Cratejoy was a new “all-in-one” platform, which intrigued me. Customer information, creating subscription products, one-time purchasing… all in one? I wanted to give it a try.
So I brainstormed. Why not start something new using Cratejoy?
I had never started a business alone. It was a scary — but exciting — thought.
Which interest(s) would it serve? What would the curation look like? What would be the niche of the business?
I knew two things from the start:
First, it would involve natural products sourced from small, local businesses. My parents have been small business owners, environmentalists, and avid about conscious living their entire lives. They have served as great sources of direction for me (in both life and business).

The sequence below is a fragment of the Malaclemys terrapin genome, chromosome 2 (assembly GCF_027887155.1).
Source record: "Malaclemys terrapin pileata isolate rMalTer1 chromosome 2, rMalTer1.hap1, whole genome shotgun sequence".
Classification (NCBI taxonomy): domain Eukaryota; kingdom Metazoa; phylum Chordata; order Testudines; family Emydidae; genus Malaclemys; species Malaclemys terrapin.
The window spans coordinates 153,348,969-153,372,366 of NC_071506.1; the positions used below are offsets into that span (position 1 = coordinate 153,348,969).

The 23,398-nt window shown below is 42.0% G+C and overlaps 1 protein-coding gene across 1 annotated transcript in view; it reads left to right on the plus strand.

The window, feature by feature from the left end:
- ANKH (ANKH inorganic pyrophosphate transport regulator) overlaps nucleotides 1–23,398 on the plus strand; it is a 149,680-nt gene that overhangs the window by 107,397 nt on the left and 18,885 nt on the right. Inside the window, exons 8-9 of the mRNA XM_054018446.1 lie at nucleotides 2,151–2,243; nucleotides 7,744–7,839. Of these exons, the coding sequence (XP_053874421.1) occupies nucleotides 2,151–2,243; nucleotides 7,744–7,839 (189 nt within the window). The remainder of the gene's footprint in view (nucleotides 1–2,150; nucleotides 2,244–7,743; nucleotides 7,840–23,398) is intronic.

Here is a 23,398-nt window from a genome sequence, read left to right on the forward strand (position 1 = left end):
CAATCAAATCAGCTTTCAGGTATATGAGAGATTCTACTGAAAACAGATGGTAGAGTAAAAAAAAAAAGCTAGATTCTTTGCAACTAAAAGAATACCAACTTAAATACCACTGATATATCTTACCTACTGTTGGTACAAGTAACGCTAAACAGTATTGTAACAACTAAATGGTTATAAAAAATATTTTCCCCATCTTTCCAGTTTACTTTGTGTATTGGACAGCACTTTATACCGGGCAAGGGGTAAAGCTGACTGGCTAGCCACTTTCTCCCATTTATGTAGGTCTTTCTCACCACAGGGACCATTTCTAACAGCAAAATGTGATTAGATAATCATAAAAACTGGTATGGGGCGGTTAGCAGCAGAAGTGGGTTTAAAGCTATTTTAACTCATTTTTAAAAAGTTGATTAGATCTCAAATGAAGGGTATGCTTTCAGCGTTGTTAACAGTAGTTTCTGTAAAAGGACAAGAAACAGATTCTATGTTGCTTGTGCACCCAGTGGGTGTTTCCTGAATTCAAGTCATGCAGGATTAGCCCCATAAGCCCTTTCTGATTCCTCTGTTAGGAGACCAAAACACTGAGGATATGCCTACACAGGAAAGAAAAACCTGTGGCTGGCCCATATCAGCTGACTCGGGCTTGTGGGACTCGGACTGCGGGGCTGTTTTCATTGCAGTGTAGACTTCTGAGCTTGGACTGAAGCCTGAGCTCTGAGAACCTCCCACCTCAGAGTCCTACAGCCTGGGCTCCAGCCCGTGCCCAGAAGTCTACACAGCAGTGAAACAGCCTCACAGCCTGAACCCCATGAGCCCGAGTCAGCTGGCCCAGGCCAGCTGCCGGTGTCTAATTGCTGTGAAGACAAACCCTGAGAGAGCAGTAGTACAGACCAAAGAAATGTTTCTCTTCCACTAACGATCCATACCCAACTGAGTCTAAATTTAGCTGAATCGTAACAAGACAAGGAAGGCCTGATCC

Second, I decided my subscription box would not deal with product sampling. This likely meant that I would be purchasing products.
While the juices were flowing, however, I was still struggling with the true inspiration for the project.
Then, one day, while reading The Consolations of Philosophy by Alain de Botton, I struck up a train of thought inspired by Epicurus. As de Botton explained, Epicurus was a far more modest man than many presume him to be. To him, happiness as an “acquisition list” was actually quite simple.
No large villa was needed, no expensive foods or drinks were necessary, and no fanciful luxuries. It’s nothing like the modern understanding of Epicureanism.
Cratejoy is an all in one subscription commerce platform that includes everything you need to start your own subscription commerce business online. Try it free for 14 days.